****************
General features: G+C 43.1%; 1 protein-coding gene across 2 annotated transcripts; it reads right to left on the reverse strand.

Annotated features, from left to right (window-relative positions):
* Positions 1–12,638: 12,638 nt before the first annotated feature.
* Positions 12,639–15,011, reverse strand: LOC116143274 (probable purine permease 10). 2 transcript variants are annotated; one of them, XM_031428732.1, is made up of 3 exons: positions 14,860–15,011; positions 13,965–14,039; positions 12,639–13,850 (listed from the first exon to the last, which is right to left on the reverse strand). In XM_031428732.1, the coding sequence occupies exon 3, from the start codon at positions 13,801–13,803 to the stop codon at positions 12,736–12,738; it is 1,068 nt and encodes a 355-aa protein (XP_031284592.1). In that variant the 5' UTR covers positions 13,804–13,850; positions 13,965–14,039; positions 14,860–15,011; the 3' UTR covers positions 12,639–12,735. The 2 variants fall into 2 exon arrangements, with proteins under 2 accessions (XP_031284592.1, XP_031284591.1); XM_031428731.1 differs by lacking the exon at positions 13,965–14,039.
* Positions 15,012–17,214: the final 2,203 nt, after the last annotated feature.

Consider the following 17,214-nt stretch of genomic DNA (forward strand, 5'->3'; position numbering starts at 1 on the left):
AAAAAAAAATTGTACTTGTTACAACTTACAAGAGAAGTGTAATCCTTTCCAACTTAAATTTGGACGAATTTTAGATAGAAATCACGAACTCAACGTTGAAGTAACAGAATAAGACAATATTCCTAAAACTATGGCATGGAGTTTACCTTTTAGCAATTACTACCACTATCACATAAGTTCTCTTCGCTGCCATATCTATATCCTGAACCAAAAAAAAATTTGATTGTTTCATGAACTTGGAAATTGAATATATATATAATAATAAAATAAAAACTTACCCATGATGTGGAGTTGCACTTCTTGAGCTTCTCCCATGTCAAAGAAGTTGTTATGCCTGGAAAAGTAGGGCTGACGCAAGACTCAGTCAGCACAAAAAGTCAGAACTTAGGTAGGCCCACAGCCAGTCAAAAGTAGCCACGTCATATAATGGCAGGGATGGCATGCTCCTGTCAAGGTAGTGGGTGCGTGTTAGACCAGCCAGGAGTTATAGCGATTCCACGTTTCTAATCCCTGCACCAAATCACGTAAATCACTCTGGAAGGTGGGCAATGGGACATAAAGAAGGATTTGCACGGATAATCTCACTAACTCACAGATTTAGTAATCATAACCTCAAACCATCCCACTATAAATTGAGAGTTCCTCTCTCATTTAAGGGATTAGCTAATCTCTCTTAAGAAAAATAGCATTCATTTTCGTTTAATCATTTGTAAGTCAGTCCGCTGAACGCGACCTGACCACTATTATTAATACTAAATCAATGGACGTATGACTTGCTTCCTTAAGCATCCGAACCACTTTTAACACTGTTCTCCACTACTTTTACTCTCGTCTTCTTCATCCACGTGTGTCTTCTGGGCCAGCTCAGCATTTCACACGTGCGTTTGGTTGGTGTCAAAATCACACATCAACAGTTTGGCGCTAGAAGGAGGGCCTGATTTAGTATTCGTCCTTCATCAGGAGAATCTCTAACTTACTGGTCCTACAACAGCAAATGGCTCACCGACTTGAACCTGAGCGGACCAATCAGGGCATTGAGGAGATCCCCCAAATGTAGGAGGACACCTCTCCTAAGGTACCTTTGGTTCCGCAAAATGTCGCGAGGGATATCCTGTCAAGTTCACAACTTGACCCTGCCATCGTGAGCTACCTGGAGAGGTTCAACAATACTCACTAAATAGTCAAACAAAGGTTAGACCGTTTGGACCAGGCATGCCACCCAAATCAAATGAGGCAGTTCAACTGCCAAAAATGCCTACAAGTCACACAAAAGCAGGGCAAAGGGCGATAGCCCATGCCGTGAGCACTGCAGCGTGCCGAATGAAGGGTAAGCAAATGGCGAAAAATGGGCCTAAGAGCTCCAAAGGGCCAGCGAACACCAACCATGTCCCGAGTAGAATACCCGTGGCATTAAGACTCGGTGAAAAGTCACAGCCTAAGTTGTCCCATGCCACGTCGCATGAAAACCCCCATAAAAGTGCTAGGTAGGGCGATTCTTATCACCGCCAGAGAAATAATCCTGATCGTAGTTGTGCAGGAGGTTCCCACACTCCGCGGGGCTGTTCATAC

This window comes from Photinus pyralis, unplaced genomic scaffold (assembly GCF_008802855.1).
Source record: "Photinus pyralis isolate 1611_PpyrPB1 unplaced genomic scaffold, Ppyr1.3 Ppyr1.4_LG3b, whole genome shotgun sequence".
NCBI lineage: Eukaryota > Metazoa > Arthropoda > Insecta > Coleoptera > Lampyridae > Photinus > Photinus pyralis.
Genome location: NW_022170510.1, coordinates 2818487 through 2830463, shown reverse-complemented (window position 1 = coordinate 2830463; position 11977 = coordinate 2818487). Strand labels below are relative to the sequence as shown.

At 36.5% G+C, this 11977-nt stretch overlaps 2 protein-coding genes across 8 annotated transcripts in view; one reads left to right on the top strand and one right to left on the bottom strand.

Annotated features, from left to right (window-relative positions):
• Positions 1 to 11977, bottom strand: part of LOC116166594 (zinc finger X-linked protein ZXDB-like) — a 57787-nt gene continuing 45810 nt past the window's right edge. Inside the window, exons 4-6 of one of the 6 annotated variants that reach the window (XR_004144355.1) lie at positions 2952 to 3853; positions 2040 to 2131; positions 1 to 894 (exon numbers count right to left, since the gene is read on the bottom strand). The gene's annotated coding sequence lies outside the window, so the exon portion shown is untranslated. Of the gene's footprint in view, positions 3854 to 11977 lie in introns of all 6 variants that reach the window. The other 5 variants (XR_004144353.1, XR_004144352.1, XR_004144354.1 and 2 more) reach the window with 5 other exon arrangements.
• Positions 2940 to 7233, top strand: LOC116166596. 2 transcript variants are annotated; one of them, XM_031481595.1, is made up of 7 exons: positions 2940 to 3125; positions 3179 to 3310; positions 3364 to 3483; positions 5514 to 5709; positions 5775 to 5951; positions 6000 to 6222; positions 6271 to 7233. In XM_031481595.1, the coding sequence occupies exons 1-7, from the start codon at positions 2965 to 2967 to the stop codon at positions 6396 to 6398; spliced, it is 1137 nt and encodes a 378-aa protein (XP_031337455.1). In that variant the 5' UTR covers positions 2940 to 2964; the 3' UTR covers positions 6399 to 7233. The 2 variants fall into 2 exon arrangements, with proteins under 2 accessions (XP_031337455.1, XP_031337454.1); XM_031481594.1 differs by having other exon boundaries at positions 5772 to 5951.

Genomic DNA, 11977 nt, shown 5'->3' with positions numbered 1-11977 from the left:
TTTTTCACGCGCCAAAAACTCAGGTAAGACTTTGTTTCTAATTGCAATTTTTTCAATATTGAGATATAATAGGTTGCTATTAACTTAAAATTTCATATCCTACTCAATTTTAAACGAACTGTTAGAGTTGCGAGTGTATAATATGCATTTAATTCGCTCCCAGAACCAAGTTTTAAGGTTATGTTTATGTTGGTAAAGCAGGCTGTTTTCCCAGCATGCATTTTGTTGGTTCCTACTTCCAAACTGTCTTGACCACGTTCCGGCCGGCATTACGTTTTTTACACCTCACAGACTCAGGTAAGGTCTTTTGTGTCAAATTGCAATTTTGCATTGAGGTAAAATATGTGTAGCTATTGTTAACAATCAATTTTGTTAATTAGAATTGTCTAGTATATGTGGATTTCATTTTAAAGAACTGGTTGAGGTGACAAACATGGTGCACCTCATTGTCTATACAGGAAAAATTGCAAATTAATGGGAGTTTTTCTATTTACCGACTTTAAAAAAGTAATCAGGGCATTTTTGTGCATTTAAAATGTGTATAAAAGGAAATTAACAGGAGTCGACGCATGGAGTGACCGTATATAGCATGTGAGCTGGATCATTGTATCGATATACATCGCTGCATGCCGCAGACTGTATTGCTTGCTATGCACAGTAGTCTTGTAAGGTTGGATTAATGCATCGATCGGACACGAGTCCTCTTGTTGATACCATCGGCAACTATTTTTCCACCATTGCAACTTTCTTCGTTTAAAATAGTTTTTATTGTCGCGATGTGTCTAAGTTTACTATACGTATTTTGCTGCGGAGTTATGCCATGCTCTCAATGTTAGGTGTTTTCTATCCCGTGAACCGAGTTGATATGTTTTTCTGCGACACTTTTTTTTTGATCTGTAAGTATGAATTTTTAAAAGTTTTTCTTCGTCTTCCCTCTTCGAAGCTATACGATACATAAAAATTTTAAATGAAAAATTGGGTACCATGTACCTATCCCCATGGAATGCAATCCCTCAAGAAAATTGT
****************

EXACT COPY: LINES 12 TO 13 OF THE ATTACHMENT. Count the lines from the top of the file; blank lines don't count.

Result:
At 36.5% G+C, this 11977-nt stretch overlaps 2 protein-coding genes across 8 annotated transcripts in view; one reads left to right on the top strand and one right to left on the bottom strand.

Annotated features, from left to right (window-relative positions):